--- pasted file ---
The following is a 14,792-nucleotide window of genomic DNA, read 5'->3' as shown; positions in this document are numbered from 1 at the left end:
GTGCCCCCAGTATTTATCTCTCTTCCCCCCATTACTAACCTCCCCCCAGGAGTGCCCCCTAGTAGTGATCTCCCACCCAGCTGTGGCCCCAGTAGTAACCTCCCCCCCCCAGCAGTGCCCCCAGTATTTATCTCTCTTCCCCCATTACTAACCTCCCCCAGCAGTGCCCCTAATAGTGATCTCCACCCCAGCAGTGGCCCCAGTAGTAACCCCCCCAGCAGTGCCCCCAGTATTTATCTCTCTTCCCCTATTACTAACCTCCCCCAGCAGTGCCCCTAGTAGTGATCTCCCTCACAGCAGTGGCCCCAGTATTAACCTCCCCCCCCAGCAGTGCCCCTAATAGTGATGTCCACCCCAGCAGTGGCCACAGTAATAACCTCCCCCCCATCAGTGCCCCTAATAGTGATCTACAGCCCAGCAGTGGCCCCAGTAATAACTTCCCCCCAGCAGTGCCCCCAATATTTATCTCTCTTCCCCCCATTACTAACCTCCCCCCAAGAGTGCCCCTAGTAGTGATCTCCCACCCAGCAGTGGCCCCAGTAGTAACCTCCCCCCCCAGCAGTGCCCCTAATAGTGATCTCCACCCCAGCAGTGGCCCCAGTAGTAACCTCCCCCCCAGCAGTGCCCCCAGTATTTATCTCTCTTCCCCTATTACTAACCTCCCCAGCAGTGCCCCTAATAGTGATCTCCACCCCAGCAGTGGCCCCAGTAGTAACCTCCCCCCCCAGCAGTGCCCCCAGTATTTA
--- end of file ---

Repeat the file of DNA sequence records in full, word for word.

The following is a 14,792-nucleotide window of genomic DNA, read 5'->3' as shown; positions in this document are numbered from 1 at the left end:
GTGCCCCCAGTATTTATCTCTCTTCCCCCCATTACTAACCTCCCCCCAGGAGTGCCCCCTAGTAGTGATCTCCCACCCAGCTGTGGCCCCAGTAGTAACCTCCCCCCCCCAGCAGTGCCCCCAGTATTTATCTCTCTTCCCCCATTACTAACCTCCCCCAGCAGTGCCCCTAATAGTGATCTCCACCCCAGCAGTGGCCCCAGTAGTAACCCCCCCAGCAGTGCCCCCAGTATTTATCTCTCTTCCCCTATTACTAACCTCCCCCAGCAGTGCCCCTAGTAGTGATCTCCCTCACAGCAGTGGCCCCAGTATTAACCTCCCCCCCCAGCAGTGCCCCTAATAGTGATGTCCACCCCAGCAGTGGCCACAGTAATAACCTCCCCCCCATCAGTGCCCCTAATAGTGATCTACAGCCCAGCAGTGGCCCCAGTAATAACTTCCCCCCAGCAGTGCCCCCAATATTTATCTCTCTTCCCCCCATTACTAACCTCCCCCCAAGAGTGCCCCTAGTAGTGATCTCCCACCCAGCAGTGGCCCCAGTAGTAACCTCCCCCCCCAGCAGTGCCCCTAATAGTGATCTCCACCCCAGCAGTGGCCCCAGTAGTAACCTCCCCCCCAGCAGTGCCCCCAGTATTTATCTCTCTTCCCCTATTACTAACCTCCCCAGCAGTGCCCCTAATAGTGATCTCCACCCCAGCAGTGGCCCCAGTAGTAACCTCCCCCCCCAGCAGTGCCCCCAGTATTTA